• jbryant

    Anyone else finding that wwww.davekehr.com is not working? Whenever I try to come here by clicking the bookmark or just typing the url into the search bar, I get “No site configured at this address.” But if I Google search the site and click one of the articles, it will take me to the article, where I can then click the current post (which is how I’m here now). It’s been this way for a couple of days now, and I’m not having the issue with any other site.

  • Foster Grimm

    Having watched HOOK, LINE, AND SINKER I’m surprised Edward F Cline has not entered the discussion. Whatever else, his films had energy.
    I was amused to see that LONESOME’s leading man was credited with “additional dialog” on H,L & S. Knowing Tryon’s background in comedy shorts,
    this should be no surprise.
    And thanks for alerting me to ROBERTA. Wunderbar.
    Cheers.

  • george

    http://www.youtube.com/watch?v=1A0k5epWSvA

    Glad Dave’s review mentioned the preserved-in-amber quality of “Rio Rita.” It’s as close as we’re gonna come to seeing a Broadway musical-comedy of the ’20s. (The Marx Bros’ first two films — also no great shakes as movies — have this same quality.)

    I love this song, and the fact that it’s all in one take. It adds to the “you are there”/time capsule feeling. Dorothy Lee was a doll.

  • partisan

    So nothing about the new releases of “A Man Escaped” or “Monsieur Verdoux” from Criterion?

  • Barry Putterman

    Foster, Glenn Tryon had a substantial career as a producer and a director as well as a writer after his acting days ended. Indeed, he worked on quite a number of Seiter’s films as a writer during this mid 30s period.

  • Foster Grimm

    Barry,
    Right.
    And think of the silent comedians who ended up, or spent time in, the studio offices once sound hit.

  • Gregg Rickman

    Barry asked (March 26 at 8:44 pm) “my recollection is that Bert Wheeler achieved much more than mid level stardom in vaudeville. Didn’t he pretty much become a headliner?” You are correct sir. A Chaplin imitator — seen and praised by Chaplin — at age 20 (1915), he was a v’ville star by 1920, and headlining at the Ziegfeld Follies, with Will Rogers, Fields, Cantor — after 1923. That was the top of the profession. When the Ziegfeld show RIO RITA, which had first teamed Wheeler with Bob Woolsey, was transferred by RKO to film, they were retained by RKO, and while they were big stars for them, as I mentioned the studio thought less and less of their prize acquisitions as the years went on. Wheeler did a couple of low-budget films after Woolsey died, but the teaming had ruined him as a solo star in Hollywood, and it was back to live performance (and later tv) for the rest of his life. He did do a couple of Jules White shorts at Columbia in 1951…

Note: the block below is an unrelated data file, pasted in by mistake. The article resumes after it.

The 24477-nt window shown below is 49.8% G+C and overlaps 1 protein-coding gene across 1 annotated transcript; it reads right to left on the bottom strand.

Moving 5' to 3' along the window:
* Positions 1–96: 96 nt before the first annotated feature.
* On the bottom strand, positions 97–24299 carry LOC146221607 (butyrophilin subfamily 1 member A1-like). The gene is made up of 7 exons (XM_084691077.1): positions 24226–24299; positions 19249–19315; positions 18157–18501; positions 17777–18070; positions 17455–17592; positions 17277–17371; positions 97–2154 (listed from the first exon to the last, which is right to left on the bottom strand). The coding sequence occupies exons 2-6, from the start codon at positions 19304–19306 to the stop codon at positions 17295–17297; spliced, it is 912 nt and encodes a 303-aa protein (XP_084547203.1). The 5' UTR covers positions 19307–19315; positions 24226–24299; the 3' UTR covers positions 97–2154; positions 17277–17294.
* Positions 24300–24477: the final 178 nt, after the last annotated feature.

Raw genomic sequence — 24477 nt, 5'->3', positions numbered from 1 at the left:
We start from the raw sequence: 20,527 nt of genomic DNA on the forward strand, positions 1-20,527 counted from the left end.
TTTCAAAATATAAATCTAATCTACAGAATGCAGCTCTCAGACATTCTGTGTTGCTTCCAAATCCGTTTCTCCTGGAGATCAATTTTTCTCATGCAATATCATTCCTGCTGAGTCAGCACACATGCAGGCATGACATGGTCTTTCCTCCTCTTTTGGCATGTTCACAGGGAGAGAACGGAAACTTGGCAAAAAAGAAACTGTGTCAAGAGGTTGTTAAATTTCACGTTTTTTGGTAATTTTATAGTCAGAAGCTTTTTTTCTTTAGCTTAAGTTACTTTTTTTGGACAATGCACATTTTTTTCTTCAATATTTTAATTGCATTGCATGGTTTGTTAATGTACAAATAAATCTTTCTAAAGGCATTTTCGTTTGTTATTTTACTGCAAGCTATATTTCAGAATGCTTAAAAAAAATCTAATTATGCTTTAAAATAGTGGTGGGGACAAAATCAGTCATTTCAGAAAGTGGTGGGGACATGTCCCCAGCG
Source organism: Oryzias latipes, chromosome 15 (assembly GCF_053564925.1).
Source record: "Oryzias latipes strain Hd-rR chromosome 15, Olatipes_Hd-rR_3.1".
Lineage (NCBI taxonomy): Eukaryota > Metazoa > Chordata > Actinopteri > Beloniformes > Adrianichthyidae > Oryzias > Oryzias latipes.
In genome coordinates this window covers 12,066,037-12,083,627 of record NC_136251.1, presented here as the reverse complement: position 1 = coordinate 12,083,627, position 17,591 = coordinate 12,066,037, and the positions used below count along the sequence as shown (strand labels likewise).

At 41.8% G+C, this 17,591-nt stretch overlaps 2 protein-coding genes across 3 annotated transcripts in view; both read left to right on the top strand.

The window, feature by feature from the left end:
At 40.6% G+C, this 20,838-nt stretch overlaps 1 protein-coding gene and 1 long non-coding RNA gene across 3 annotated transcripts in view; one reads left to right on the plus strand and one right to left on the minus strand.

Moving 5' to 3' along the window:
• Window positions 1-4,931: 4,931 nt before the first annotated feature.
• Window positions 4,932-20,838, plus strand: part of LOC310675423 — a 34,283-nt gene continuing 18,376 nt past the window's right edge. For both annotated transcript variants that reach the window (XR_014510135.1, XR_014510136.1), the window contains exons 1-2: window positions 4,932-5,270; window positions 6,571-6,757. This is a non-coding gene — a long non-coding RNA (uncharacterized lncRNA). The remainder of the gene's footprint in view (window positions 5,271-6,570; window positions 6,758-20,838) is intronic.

… one of which, THE AWFUL SLEUTH, was directed by Richard Quine, popular in these parts.

  • Gregg Rickman

    Partisan, who need Chaplin when you have Wheeler?

    And who needs A MAN ESCAPED when you have HOLD ‘EM JAIL? (Now that double bill would look good on a marquee.)

  • Barry Putterman

    Foster leads towards a contemplation of Raymond Griffith, Douglas MacLean (sp?) and some guy named Buster something-or-other in terms of behind the scenes movie careers after silent movie stardom.

    Gregg, if you will check back in your archive, you will see that Cinecon ran THE AWFUL SLEUTH a few years ago and we had a bit of a back and forth about it and latter day Bert Wheeler.

    I see that we are about to go from DIXIANA to TRISTIANA, so the discussion will indeed get a bit more high falutin’ even if the topic will remain essentially the same. And for those of us who also consider Robert Bresson to be a laff riot, there is always “wait till next week.”

  • David Cohen

    Has anyone on here seen the Bert Wheeler vehicle LAS VEGAS NIGHTS, which I’ve seen identified as the movie debut of Frank Sinatra? … My wife had an interest in that for a historical fiction novel she is working on.

  • Barry Putterman

    David, I have seen LAS VEGAS NIGHTS and it is considered Sinatra’s movie debut because the Tommy Dorsey Orchestra is in it and he was the band’s male singer. As such, there are no mob rub outs or chorus girl orgies to report. But, as long as it is historical FICTION….

  • Steve elworth

    Barry, I heard that Bert does not get shot by Bugsy either?

  • David Cohen

    Is there much of Sinatra in the movie? And is it any good?